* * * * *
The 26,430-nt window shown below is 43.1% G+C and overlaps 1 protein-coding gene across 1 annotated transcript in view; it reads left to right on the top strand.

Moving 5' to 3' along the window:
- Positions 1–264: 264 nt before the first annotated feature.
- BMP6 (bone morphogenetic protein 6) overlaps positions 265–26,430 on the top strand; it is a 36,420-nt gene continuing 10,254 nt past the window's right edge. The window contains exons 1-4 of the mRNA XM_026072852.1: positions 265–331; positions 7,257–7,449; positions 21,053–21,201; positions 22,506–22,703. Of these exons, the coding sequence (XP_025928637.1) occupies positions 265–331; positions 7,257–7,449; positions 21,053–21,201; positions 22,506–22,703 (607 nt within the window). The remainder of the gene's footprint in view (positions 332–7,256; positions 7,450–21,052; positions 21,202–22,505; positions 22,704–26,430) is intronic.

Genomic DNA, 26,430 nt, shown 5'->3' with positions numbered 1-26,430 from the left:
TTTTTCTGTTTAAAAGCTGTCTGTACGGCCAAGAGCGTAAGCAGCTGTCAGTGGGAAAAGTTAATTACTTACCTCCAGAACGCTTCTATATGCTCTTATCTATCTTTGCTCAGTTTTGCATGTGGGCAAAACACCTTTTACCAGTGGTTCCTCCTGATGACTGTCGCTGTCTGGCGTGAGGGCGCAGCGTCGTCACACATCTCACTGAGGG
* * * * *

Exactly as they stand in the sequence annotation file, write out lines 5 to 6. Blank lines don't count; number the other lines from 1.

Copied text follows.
Genomic DNA, 26,430 nt, shown 5'->3' with positions numbered 1-26,430 from the left:
TTTTTCTGTTTAAAAGCTGTCTGTACGGCCAAGAGCGTAAGCAGCTGTCAGTGGGAAAAGTTAATTACTTACCTCCAGAACGCTTCTATATGCTCTTATCTATCTTTGCTCAGTTTTGCATGTGGGCAAAACACCTTTTACCAGTGGTTCCTCCTGATGACTGTCGCTGTCTGGCGTGAGGGCGCAGCGTCGTCACACATCTCACTGAGGG